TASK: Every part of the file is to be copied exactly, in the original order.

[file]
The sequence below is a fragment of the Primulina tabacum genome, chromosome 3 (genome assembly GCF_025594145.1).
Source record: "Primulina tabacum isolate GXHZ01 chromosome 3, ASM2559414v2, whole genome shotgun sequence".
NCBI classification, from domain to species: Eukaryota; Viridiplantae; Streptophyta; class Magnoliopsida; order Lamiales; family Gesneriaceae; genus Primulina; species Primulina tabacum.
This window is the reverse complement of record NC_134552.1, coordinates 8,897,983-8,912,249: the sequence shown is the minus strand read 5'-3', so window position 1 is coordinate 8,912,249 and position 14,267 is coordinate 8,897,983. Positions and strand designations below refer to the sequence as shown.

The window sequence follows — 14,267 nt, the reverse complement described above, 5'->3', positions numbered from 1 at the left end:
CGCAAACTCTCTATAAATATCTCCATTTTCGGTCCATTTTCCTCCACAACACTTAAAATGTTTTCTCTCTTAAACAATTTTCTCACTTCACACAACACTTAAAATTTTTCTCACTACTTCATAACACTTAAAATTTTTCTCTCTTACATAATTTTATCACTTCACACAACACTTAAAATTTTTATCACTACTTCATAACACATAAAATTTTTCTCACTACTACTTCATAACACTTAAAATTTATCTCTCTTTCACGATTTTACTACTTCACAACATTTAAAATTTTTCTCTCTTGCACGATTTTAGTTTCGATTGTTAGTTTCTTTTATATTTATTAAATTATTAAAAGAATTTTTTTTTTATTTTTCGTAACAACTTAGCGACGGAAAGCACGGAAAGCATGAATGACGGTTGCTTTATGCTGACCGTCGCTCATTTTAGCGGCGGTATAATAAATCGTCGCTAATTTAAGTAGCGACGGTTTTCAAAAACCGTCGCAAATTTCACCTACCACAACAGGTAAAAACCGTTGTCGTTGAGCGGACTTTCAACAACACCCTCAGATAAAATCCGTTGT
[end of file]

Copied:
The sequence below is a fragment of the Primulina tabacum genome, chromosome 3 (genome assembly GCF_025594145.1).
Source record: "Primulina tabacum isolate GXHZ01 chromosome 3, ASM2559414v2, whole genome shotgun sequence".
NCBI classification, from domain to species: Eukaryota; Viridiplantae; Streptophyta; class Magnoliopsida; order Lamiales; family Gesneriaceae; genus Primulina; species Primulina tabacum.
This window is the reverse complement of record NC_134552.1, coordinates 8,897,983-8,912,249: the sequence shown is the minus strand read 5'-3', so window position 1 is coordinate 8,912,249 and position 14,267 is coordinate 8,897,983. Positions and strand designations below refer to the sequence as shown.

The window sequence follows — 14,267 nt, the reverse complement described above, 5'->3', positions numbered from 1 at the left end:
CGCAAACTCTCTATAAATATCTCCATTTTCGGTCCATTTTCCTCCACAACACTTAAAATGTTTTCTCTCTTAAACAATTTTCTCACTTCACACAACACTTAAAATTTTTCTCACTACTTCATAACACTTAAAATTTTTCTCTCTTACATAATTTTATCACTTCACACAACACTTAAAATTTTTATCACTACTTCATAACACATAAAATTTTTCTCACTACTACTTCATAACACTTAAAATTTATCTCTCTTTCACGATTTTACTACTTCACAACATTTAAAATTTTTCTCTCTTGCACGATTTTAGTTTCGATTGTTAGTTTCTTTTATATTTATTAAATTATTAAAAGAATTTTTTTTTTATTTTTCGTAACAACTTAGCGACGGAAAGCACGGAAAGCATGAATGACGGTTGCTTTATGCTGACCGTCGCTCATTTTAGCGGCGGTATAATAAATCGTCGCTAATTTAAGTAGCGACGGTTTTCAAAAACCGTCGCAAATTTCACCTACCACAACAGGTAAAAACCGTTGTCGTTGAGCGGACTTTCAACAACACCCTCAGATAAAATCCGTTGT